Police certificate

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A police certificate is an official document issued by police or government agency of a country to enumerate any criminal records that the applicant may have. Criminal records may include arrest, conviction, and possibly criminal proceedings.

Police certificate is also known as good citizen certificate (in HK), good conduct certificate, police clearance certificate, or judicial record extracts.

Applicants may have to submit fingerprints and certain personal information to request a criminal record check, and the police or government agency may charge a fee.

Purposes[edit]

A police certificate may be required if the applicant is:

  • Applying for vocational positions requiring clearance;
  • Seeking to immigrate or obtain visas; and
  • Satisfying an individual employer's request.

Scope[edit]

Depending on each country's law, applicants may be required to submit police certificates of countries which they have stayed beyond periods as specified by law.

  • Canada: Countries where applicants have resided for 6 months or more.
  • Ecuador: Country where applicants have principally resided during the last 5 years.
  • New Zealand: Countries where applicants have resided for 12 months or more.
  • United States: Countries where applicants have resided for 6 months or more.
  • Australia: For citizenship applications, countries where applicants have resided for 3 months or more if the applicants have been outside Australia for more than 12 months since acquiring permanent residency; for visa applications, countries where applicants have resided for 12 months or more.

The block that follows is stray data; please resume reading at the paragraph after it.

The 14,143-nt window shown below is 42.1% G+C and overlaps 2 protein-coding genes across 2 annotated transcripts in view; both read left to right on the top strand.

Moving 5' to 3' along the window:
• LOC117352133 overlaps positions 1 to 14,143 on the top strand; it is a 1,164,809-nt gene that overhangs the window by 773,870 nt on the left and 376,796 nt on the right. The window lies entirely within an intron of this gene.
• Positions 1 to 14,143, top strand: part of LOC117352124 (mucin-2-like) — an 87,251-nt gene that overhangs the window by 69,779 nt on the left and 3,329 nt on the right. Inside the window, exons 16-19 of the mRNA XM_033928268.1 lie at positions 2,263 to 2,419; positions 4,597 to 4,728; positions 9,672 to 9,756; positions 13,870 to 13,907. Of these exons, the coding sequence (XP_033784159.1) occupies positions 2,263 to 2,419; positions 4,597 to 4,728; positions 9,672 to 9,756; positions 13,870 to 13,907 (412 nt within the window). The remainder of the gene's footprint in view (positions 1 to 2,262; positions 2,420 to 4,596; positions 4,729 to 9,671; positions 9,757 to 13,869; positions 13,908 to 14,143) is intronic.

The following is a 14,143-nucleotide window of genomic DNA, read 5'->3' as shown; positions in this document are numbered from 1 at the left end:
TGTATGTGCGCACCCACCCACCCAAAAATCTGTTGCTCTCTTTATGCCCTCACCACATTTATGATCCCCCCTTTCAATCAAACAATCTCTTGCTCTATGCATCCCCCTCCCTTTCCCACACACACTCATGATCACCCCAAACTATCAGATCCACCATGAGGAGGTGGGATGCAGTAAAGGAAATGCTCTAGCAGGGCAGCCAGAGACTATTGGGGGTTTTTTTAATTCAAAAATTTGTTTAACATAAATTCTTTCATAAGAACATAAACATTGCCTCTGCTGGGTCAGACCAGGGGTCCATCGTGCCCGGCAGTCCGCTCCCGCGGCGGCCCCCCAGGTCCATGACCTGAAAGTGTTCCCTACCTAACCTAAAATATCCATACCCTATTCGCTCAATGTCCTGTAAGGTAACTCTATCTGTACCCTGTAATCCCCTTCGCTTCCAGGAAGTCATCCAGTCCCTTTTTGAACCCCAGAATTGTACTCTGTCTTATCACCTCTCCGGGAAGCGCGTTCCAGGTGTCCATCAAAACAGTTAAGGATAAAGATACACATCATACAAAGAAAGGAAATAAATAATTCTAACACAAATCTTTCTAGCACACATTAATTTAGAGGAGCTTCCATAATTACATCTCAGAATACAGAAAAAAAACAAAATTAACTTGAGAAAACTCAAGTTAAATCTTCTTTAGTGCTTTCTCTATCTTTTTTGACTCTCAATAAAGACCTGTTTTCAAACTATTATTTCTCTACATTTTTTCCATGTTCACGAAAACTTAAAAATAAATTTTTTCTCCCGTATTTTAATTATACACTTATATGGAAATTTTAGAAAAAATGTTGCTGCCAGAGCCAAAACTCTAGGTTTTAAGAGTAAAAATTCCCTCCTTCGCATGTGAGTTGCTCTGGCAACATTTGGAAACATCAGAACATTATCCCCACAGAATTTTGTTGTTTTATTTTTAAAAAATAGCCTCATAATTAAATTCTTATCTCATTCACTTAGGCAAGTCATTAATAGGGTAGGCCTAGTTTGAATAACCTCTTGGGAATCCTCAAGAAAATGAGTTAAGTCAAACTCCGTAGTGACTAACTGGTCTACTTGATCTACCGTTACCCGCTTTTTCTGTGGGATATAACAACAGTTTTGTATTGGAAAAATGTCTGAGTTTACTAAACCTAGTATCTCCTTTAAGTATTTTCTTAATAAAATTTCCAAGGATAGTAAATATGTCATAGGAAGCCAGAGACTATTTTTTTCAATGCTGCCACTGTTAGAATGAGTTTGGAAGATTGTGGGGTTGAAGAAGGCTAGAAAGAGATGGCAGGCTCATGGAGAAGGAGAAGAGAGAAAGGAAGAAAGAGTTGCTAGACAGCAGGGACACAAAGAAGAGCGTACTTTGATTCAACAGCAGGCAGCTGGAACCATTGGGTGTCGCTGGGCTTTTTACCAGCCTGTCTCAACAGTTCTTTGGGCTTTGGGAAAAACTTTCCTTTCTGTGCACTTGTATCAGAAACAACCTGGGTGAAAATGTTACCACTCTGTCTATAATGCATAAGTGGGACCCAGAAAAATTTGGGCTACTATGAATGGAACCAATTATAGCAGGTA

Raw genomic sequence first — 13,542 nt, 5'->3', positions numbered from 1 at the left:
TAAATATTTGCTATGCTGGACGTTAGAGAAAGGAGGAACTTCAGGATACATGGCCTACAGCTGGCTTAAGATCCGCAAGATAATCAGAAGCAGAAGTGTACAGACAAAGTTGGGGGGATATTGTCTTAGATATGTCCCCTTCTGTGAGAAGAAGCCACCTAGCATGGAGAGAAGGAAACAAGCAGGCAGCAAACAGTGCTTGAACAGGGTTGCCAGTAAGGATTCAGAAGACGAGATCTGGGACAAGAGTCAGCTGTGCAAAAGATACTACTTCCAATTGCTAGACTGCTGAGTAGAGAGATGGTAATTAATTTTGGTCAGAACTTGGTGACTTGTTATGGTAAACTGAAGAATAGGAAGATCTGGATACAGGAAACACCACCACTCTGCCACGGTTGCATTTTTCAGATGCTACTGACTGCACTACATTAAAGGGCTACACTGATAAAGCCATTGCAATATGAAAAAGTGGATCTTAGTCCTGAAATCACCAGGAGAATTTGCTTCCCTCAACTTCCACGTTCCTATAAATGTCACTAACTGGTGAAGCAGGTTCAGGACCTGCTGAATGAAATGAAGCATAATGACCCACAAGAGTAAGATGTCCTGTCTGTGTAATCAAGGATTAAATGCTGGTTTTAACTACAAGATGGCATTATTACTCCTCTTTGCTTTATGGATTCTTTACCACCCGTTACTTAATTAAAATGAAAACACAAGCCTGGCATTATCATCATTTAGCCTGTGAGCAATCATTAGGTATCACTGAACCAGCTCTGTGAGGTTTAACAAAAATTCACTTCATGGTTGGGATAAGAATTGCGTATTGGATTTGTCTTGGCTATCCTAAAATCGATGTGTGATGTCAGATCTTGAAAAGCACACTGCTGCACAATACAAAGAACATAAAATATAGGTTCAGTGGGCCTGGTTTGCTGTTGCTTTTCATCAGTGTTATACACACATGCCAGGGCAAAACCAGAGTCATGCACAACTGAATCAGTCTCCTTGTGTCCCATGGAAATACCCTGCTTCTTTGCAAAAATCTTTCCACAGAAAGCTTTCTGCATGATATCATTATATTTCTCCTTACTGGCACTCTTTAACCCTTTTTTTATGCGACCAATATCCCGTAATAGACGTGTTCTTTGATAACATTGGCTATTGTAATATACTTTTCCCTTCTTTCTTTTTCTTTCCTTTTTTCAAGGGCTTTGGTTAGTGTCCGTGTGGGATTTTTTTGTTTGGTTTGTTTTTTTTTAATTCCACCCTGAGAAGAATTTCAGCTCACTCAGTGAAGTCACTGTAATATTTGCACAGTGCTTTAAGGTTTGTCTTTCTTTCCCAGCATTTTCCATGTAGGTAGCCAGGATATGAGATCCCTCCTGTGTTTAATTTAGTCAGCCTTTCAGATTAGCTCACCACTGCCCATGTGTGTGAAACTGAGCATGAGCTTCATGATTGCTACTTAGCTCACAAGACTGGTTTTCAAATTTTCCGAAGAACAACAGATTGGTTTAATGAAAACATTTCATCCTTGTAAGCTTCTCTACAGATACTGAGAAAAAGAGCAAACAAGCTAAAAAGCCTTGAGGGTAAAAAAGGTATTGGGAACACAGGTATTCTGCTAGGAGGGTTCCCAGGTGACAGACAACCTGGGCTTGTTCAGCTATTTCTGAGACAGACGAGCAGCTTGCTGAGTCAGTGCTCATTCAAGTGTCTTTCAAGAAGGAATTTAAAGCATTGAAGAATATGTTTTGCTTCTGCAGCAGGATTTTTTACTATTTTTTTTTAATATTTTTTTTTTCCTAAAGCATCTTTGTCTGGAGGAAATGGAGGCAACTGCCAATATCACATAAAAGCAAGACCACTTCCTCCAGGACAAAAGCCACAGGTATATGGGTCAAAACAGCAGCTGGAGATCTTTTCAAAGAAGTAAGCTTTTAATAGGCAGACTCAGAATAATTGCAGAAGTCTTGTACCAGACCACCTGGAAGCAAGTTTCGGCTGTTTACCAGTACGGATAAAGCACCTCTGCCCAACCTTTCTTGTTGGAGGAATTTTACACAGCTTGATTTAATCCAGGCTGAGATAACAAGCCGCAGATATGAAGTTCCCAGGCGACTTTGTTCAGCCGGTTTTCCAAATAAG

Period of Validity[edit]

A police certificate may or may not have a period of validity noted on the certificate, and criteria for recognizing the validity of certificates vary widely. The criteria which different countries use to determine the validity of certificates are often independent of any dates or validity periods noted on certificates themselves.

Australia, for example, recognizes police certificates for 12 months from their issue dates for both visa and citizenship applications, independent of any validity period noted on the certificates themselves. Ecuador, in stark contrast, only recognizes police certificates (as of 2 March 2012) issued within 3 months of the date the certificates are presented (e.g., for a visa application), again independent of any dates or validity periods noted explicitly on the certificates themselves.

As in many countries, determining the validity periods of police certificates is often neither mandated nor noted in any legislation. In Australia, for instance, the approach has simply been adopted by Australia's Department of Immigration and Citizenship for the sake of consistency across varying jurisdictions; in Ecuador, in contrast, the approach has been adopted by the Department of the Interior.

Example: Australian Police Clearance Certificate[edit]

Individuals in Australia can request a Police Clearance Certificate (also known as a national criminal history check) on themselves.

A person may be required to present a Police Clearance Certificate as part of employment screening, as a pre-requisite for volunteer work, as preparation for a court appearance, to apply for a visa to enter/stay in some countries, or to satisfy a statutory requirement.

Individuals may seek a national criminal history check through two ways:

1.Their local police service.

2.A CrimTrac-accredited “broker” e.g. commercial background checking service provider authorised to conduct national criminal history checks for and on behalf of its customer (i.e. Health Outcomes International Pty Ltd (Trading As National Crime Check)). NPCS Accredited Agencies are listed on Australia's CrimTrac website.

External links[edit]